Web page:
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Finding Faith in Faith

This blog is dedicated to exploring the intersections of faith and politics, the intricacies of religious culture and the struggle to balance devotion to a higher being and to oneีs culture.

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Wednesday, February 20, 2002

A Primer to Communication and the Church

What is communication and why is it important for church life?


On the face of it, this question may appear so rudimentary that one may wonder if asking it is useful. In previous conversations concerning the need for an increased level of communication at the University Avenue Church of Christ, the need was expressed in rather superficial terms. For example, when asked what benefit better communication might bring, members were likely to say "so we can know what's going on," or "so we can keep up with the announcements and events."

Certainly an increased number of channels for information orientation is desired (and needed) in the UA church body. However, communication is far more than simple information presentation. The verb "communicate" in its Latin root form is a term that most literally means "to share" (our communicate) or "a mutual participation" (our communication). Christians might be interested in the fact that the original usage of the word was not, in fact, denoting the exchange of ideas or information, but rather was used in the terminology surrounding participation in Communion, or the Lord's Supper.

This observation is not intended to deconstruct the development of the language of communication as a concept throughout history, but rather to draw emphasis to a very critical understanding of what communication does. Communication is about sharing meaning.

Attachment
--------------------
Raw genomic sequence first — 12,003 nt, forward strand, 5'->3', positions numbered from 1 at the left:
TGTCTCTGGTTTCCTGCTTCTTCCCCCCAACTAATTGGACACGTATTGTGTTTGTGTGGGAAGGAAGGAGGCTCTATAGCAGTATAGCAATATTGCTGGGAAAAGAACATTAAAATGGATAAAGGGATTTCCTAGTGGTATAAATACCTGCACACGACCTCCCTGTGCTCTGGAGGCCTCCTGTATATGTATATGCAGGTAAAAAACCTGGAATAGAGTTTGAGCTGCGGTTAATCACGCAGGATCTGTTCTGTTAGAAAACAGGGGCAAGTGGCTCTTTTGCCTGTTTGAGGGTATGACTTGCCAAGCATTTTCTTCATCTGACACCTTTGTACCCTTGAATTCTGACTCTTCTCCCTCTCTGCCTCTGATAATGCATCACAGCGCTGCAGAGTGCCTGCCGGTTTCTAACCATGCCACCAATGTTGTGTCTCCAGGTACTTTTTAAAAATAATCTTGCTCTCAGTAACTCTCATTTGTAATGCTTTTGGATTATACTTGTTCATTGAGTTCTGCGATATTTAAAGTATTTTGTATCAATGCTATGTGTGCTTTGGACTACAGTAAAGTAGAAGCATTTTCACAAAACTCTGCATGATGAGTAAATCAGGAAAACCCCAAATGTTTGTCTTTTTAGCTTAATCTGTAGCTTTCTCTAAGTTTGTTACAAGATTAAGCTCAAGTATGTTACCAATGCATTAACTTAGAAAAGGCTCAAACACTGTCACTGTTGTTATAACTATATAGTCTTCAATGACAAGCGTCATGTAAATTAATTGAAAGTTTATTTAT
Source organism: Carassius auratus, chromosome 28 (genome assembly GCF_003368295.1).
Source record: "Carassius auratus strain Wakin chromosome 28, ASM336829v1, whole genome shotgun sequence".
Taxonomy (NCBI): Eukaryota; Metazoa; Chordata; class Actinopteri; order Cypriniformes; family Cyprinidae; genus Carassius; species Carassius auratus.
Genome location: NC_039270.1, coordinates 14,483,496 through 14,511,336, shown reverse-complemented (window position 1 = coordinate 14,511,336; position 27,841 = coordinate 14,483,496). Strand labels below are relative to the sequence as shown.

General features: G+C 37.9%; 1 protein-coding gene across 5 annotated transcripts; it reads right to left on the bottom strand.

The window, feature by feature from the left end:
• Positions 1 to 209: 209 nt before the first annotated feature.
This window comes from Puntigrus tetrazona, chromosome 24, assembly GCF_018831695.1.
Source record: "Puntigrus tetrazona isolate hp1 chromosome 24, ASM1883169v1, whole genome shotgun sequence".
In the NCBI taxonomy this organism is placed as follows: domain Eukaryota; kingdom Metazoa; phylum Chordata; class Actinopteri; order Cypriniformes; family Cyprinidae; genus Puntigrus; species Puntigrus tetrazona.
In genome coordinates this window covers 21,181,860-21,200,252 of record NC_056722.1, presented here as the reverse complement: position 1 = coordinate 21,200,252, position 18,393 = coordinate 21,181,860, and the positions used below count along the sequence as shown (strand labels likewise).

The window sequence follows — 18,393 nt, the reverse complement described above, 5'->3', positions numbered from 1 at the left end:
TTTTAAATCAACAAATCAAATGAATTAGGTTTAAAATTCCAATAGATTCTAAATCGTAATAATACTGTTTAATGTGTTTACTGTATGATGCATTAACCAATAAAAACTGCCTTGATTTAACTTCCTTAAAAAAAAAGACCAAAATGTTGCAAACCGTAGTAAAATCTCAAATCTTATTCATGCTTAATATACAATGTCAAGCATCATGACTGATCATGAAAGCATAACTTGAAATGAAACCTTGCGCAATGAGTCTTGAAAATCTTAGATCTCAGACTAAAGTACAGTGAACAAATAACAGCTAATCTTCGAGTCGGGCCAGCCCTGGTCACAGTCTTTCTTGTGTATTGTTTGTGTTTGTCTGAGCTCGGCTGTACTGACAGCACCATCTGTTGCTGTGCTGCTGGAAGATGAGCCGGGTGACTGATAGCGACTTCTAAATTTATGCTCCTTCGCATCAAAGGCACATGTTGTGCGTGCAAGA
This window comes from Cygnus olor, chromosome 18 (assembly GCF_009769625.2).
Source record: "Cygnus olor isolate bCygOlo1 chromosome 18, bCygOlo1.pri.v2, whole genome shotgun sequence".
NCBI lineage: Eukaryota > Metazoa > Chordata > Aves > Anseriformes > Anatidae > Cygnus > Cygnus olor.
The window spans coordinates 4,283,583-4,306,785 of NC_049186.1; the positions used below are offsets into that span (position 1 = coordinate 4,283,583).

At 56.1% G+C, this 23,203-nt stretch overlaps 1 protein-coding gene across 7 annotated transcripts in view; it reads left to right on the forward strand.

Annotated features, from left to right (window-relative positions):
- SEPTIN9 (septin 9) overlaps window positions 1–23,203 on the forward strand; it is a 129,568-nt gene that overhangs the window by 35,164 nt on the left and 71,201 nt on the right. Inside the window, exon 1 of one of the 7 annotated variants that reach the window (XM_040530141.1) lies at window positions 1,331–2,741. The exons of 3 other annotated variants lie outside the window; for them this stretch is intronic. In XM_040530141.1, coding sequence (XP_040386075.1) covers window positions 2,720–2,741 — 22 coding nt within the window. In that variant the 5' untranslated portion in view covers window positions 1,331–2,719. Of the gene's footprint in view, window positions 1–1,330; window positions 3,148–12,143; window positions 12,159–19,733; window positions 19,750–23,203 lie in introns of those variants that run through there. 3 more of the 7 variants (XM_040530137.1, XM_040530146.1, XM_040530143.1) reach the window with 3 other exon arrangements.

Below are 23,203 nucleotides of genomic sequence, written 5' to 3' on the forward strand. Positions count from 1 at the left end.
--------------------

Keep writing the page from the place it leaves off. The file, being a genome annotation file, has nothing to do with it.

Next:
Communication can be the mutual sharing of information, ideas, values, concerns, perspectives, worldviews, feelings, perceptions, criticism, understanding, knowledge, wisdom, lunacy, sentiment, observation, wit, truth, error, misconception or commentary. In fact, it is most often several of these things at the same time. Above all, communication is the transferal of culture among the members of community. When discussing "communication," it might be helpful to first think of it as the terms as the sharing of community.

In this light, we should see communication as any activity that seeks to share portions of our lives with others: talking, singing, praying, writing, reading, decorating our building or even choosing what clothing to wear. All of these choices communicate to others, whether we are aware of it or not.

This communication is made up of many messages, some intended and some unintended. Messages can convey meaning by their content, by their tone, by their structure, by their framing, by their timing, by their presentation style, by the reputation of their source and at times, by environmental factors that cause any of these other variables to be perceived differently by different parties.

Before a church can lead others, the members of it need to learn who they are, what they have to say and how to be effective in saying this.

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